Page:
Section 402 of the Clean Water Act established the National Pollutant Discharge Elimination System (NPDES) program and allows EP A to authorize states to implement NPDES permit programs. On April 13,1982, EPA authorized New Jersey to implement such a program. EPA’s NPDES permitting regulations at 122.44(1), which are applicable to state NPDES programs, require permits, when renewed or reissued, to include interim effluent limitations, standards or conditions at least as stringent as the final effluent limitations, standards or conditions in the previous permit. New Jersey’s Municipal Separate Storm Sewer System (MS4) permits cross-reference the state’s SWM rules and require compliance with those rules. If changes to the Storm water Management rules result in a less stringent permit condition, this would constitute backsliding in violation of EP A’s permit regulations. EPA recommends that fact sheets for the NJPDES MS4 permits affected by these changes clearly detail how these rule revisions maintain the same level of stringency and do not result in backsliding.
There are addition federal Clean Water Act compliance issues that we will raise with US EPA – more on that in a future post.
The Association of Environmental Authorities (AEA) supported DEP’s policy that the WQMP rules will no longer authorize DEP to withdraw wastewater service area designations if the WMP agency fails to submit a timely WMP. The DEP relied on recent NJ legislation to justify this policy. More on that in a future post.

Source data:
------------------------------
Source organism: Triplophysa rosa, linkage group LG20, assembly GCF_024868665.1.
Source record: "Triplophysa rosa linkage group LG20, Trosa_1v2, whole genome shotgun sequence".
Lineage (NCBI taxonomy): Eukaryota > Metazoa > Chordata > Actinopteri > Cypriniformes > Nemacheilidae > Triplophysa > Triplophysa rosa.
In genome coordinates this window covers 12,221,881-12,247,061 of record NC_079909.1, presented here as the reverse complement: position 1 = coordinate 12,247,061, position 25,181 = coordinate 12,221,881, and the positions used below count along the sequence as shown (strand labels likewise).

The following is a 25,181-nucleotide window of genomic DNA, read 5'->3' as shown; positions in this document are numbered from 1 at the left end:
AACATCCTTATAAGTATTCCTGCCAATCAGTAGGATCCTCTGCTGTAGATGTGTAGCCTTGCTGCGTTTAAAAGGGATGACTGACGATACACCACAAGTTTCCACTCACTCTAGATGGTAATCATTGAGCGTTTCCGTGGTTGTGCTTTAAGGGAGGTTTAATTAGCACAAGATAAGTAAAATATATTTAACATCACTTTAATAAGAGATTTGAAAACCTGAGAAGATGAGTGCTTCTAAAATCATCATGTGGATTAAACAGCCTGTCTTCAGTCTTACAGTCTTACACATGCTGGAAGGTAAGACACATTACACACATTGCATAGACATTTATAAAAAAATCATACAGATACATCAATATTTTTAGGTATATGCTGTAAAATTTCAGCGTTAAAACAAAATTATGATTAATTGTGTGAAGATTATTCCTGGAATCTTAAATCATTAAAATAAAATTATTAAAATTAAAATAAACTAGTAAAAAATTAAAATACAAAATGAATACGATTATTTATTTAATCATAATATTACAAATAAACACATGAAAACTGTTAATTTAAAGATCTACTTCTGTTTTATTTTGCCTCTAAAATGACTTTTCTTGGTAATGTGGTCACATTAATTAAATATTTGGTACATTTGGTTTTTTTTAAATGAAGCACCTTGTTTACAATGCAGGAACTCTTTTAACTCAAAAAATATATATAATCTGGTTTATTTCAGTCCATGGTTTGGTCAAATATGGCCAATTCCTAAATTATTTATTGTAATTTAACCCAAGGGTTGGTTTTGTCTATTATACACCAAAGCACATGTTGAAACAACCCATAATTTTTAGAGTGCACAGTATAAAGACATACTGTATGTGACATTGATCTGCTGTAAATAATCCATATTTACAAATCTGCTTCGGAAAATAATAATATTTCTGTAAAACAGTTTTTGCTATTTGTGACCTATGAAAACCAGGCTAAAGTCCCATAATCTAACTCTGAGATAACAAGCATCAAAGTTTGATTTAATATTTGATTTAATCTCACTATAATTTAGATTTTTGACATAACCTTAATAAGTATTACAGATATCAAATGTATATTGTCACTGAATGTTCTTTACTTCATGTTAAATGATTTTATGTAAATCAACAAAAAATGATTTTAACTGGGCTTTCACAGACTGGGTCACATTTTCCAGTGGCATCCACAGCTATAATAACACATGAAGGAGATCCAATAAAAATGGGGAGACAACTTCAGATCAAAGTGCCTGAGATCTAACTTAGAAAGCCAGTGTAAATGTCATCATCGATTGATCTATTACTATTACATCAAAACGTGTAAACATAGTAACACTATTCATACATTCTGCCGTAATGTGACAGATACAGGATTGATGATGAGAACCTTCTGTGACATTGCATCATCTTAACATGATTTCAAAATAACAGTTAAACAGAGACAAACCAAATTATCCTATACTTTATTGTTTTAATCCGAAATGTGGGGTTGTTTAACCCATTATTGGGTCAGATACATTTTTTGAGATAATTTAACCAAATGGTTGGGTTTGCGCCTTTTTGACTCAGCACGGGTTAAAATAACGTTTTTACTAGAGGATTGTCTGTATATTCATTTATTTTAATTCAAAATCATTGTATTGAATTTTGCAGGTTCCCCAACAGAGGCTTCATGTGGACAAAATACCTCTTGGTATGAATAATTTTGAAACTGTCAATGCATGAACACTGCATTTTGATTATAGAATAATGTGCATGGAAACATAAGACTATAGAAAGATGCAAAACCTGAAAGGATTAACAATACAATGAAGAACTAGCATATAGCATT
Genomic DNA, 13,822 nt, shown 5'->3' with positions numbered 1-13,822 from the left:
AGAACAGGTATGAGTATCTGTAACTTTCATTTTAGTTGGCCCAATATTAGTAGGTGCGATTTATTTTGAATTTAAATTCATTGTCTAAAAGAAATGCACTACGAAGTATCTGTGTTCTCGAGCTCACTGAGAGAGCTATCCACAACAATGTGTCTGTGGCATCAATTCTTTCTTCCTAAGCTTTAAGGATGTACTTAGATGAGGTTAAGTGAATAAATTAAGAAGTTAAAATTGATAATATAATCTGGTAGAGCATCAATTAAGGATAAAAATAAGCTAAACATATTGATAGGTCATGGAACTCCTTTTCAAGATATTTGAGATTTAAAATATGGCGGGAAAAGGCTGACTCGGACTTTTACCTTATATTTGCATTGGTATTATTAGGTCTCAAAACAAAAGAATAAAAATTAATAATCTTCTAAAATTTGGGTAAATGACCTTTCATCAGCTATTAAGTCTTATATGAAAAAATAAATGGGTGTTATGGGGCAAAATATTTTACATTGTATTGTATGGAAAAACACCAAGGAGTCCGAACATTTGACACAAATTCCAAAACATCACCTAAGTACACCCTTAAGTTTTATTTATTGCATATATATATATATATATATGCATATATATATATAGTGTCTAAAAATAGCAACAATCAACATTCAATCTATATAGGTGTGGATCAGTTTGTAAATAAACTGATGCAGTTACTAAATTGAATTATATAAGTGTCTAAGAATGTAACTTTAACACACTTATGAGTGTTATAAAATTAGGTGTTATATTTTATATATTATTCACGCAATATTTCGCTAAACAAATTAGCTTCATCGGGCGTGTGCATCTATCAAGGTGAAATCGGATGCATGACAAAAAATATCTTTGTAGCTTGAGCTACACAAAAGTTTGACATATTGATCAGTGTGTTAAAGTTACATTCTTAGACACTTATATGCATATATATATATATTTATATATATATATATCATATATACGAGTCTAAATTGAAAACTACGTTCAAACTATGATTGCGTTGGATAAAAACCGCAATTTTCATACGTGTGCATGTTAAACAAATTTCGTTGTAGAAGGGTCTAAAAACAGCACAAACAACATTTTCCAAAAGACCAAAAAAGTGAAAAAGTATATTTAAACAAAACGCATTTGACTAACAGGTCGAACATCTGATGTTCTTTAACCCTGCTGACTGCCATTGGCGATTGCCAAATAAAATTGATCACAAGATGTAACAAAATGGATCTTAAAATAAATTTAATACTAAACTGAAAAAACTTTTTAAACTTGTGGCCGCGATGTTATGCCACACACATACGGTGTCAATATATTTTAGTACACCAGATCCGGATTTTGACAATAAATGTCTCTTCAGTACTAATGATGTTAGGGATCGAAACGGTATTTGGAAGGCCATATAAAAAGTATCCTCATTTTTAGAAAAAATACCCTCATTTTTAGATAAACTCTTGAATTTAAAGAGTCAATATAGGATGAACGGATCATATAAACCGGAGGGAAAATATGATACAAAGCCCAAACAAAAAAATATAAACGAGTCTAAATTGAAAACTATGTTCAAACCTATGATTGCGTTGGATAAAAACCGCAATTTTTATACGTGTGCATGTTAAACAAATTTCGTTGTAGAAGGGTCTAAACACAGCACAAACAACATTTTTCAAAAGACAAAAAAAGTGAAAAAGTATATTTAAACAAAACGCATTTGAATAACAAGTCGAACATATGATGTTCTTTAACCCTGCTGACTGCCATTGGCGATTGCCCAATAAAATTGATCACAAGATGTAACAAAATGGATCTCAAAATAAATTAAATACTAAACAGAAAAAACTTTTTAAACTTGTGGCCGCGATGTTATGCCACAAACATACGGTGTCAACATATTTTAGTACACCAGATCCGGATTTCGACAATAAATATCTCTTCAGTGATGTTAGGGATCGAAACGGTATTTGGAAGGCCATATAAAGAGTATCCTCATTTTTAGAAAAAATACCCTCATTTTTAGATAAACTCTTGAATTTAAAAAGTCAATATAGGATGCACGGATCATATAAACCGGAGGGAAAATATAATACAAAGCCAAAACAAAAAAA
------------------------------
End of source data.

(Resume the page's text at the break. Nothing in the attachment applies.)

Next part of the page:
AEA also supported DEP’s decoupling of water quality planning from DEP permit program requirements (known as mandatory “consistency review”); repeal of current prohibition on extending sewers into environmentally sensitive areas; and the elimination of current requirements to conduct what are known as “antidegradation reviews” in the planning process. This may violate EPA anti degradation requirements because this DEP rule change would effectively grandfather current DEP permitted flows. Sewage treatment plants historically were issued permits with these flows without conducting anti degradation of water quality studies to justify them. As a result, the DEP permits over allocate “assimilative capacity” of the receiving rivers and streams, especially when considering cumulative point source pollutant loadings and non-point source pollution from intensive land development and agricultural sources.
I was pleased to see ANJEC, American Littoral Society (ALS), Environment NJ, Stonybrook Watershed and Clean Water Action (formerly NJEF) testify in opposition today after missing the prior north and south jersey hearings.